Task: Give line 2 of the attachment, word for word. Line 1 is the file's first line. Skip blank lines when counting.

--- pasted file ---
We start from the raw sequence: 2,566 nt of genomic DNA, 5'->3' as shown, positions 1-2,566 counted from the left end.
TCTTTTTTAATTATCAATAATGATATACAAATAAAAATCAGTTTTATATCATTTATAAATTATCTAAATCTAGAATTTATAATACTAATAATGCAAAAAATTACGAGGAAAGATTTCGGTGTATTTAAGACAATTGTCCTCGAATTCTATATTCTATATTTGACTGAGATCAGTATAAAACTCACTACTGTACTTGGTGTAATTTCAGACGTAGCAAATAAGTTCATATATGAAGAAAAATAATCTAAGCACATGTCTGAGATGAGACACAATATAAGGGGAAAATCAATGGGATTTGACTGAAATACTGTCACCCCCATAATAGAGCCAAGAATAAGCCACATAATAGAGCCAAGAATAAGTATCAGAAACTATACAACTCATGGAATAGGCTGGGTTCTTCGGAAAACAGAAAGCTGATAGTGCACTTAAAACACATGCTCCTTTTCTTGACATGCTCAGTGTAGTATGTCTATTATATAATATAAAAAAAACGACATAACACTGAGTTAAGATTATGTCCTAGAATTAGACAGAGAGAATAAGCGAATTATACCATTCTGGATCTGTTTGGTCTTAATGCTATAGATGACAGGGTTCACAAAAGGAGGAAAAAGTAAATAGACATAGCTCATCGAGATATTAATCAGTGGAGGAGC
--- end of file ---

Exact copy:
TCTTTTTTAATTATCAATAATGATATACAAATAAAAATCAGTTTTATATCATTTATAAATTATCTAAATCTAGAATTTATAATACTAATAATGCAAAAAATTACGAGGAAAGATTTCGGTGTATTTAAGACAATTGTCCTCGAATTCTATATTCTATATTTGACTGAGATCAGTATAAAACTCACTACTGTACTTGGTGTAATTTCAGACGTAGCAAATAAGTTCATATATGAAGAAAAATAATCTAAGCACATGTCTGAGATGAGACACAATATAAGGGGAAAATCAATGGGATTTGACTGAAATACTGTCACCCCCATAATAGAGCCAAGAATAAGCCACATAATAGAGCCAAGAATAAGTATCAGAAACTATACAACTCATGGAATAGGCTGGGTTCTTCGGAAAACAGAAAGCTGATAGTGCACTTAAAACACATGCTCCTTTTCTTGACATGCTCAGTGTAGTATGTCTATTATATAATATAAAAAAAACGACATAACACTGAGTTAAGATTATGTCCTAGAATTAGACAGAGAGAATAAGCGAATTATACCATTCTGGATCTGTTTGGTCTTAATGCTATAGATGACAGGGTTCACAAAAGGAGGAAAAAGTAAATAGACATAGCTCATCGAGATATTAATCAGTGGAGGAGC